Indraprasad Gordhanbhai Patel

Indraprasad Gordhanbhai Patel, I.A.S.
I. G. Patel, c. 1980s
14th Governor of Reserve Bank of India
In office
1 December 1977 – 1982
Personal details
Born 11 November 1924
Died 17 July 2005
Citizenship Indian
Nationality Indian
Occupation Indian Administrative Service officer (IAS])

Indraprasad Gordhanbhai Patel IAS GCSI (11 November 1924 – 17 July 2005)[1][2] popularly known as I. G. Patel, was the fourteenth Governor of the Reserve Bank of India from 1 December 1977 to 15 September 1982.[3]


Patel was an eminent economist. He was Secretary in the Ministry of Finance.[1] He became the Deputy Administrator of the UNDP. Later, he was appointed as the Governor of the Reserve Bank of India.[1] The Indian Rupee notes of 1000, 5000 and 10,000 denomination and the gold auctions were denometised during his tenure (he later featured on a special commemorative 1000 rupee note). However, the 1000 notes had to be reintroduced later.[4]

After retiring from the Reserve Bank, he became the Director of Indian Institute of Management Ahmedabad (IIMA) between 1982–84,[5] after which he assumed the Directorship of The London School of Economics and Political Science (1984–1990).[1] According to Meghnad Desai, Baron Desai his distinguished directorship saw the school's reputation excel to being that of the finest economics school in the world, especially enhancing LSE in India, and Asia as a whole. Later, he taught at the Maharaja Sayajirao University of Baroda, Vadodara.[6]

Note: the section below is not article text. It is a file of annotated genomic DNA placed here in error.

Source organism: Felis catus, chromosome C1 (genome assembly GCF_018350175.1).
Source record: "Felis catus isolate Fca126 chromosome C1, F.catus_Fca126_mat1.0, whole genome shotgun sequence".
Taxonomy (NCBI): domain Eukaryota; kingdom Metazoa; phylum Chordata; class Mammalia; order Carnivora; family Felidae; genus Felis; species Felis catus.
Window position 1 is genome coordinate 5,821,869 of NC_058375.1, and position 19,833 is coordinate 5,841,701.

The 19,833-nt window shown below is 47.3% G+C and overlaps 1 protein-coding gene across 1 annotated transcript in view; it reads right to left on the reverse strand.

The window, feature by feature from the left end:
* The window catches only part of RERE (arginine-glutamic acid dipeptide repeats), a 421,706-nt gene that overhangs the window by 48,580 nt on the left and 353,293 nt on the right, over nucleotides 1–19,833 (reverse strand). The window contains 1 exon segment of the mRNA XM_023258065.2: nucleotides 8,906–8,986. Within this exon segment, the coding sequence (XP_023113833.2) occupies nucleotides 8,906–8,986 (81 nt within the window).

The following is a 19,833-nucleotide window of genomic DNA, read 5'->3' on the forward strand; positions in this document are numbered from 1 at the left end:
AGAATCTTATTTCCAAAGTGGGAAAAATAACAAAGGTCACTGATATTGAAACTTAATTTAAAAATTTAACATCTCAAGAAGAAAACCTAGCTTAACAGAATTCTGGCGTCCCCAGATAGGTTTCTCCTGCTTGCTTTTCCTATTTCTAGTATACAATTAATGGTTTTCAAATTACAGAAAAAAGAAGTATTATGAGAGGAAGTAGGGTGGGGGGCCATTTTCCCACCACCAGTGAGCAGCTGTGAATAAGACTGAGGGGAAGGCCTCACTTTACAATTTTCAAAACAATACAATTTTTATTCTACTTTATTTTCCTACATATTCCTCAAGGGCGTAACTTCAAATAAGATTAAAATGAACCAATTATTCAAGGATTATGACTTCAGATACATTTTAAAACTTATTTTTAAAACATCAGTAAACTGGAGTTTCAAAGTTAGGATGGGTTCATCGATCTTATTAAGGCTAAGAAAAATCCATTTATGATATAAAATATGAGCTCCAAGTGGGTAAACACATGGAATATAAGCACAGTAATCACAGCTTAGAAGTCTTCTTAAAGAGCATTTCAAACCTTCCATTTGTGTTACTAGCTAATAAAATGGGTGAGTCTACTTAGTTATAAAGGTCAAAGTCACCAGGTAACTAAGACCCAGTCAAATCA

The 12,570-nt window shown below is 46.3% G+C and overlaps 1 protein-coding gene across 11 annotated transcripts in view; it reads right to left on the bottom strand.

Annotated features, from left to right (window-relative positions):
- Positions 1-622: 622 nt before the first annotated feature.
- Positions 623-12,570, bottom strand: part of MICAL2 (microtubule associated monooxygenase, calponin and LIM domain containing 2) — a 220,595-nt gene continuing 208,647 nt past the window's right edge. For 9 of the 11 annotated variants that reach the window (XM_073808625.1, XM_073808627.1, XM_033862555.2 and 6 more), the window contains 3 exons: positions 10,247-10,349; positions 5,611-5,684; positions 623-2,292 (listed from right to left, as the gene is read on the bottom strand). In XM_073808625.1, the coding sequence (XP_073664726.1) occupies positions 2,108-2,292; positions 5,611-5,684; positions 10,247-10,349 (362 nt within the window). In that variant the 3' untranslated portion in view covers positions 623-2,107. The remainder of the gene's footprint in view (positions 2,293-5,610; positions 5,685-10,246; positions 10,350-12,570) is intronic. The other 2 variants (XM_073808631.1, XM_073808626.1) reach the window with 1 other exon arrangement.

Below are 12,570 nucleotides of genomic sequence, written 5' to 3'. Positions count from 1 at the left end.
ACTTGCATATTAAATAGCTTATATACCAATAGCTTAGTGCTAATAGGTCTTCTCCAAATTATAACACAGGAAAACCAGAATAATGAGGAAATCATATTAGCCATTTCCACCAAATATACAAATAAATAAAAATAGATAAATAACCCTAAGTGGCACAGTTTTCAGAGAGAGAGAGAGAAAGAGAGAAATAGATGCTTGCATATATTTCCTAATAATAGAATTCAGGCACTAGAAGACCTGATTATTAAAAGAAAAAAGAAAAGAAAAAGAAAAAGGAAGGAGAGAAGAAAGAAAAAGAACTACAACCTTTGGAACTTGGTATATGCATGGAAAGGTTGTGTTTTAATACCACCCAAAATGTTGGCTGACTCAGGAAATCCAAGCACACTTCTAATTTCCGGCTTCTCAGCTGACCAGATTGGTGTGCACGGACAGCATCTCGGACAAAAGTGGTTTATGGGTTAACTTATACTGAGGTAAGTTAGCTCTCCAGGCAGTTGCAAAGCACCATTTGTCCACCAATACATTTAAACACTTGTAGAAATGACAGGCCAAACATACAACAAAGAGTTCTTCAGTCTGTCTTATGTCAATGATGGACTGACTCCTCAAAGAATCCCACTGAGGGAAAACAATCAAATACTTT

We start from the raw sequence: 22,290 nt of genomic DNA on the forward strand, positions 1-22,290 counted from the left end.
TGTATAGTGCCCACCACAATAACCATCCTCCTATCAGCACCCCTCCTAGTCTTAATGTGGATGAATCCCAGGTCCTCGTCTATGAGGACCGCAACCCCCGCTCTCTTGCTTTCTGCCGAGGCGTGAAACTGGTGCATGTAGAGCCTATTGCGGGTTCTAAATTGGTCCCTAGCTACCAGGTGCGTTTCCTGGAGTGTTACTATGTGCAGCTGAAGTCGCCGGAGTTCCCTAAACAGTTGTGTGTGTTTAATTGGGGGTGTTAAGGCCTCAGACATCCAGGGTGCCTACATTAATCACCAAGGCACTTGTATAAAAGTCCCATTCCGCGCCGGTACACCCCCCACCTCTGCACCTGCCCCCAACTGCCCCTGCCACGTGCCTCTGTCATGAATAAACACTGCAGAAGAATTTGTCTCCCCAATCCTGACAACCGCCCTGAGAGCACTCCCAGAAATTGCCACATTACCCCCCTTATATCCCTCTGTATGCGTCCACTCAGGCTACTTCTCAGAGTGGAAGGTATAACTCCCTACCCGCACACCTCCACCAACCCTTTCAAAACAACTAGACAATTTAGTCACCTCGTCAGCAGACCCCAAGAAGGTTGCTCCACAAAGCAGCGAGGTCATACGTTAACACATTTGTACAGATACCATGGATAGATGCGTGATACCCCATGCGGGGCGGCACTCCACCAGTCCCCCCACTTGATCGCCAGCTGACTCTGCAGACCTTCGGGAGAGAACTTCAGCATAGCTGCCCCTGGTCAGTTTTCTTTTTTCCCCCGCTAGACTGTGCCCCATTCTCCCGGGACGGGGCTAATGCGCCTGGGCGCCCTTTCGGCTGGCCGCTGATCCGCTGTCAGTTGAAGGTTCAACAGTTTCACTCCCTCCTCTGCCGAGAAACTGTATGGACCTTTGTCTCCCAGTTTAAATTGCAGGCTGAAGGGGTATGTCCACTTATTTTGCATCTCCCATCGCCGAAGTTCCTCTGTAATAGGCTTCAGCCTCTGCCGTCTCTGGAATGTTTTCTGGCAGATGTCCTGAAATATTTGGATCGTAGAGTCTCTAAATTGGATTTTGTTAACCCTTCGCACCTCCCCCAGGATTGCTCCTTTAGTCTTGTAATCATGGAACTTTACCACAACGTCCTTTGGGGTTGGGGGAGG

In 1991 Patel was requested by then Prime Minister P. V. Narasimha Rao to assume the responsibility of the finance minister of India, but this offer was declined by him.[7] He was bestowed the Padma Vibhushan award in 1991 for his furthering of the field of economic science.[8] Indraprasad Gordhanbhai Patel was known as Baba 'IG' from his childhood days in Vadodara, then the capital of the princely state ruled by the Gaekwads of Baroda, where he was born. The current I.G. Patel chair is Nicholas Stern.

Educational offices
Preceded by
Ralf Dahrendorf
Director of the London School of Economics
Succeeded by
John Ashworth


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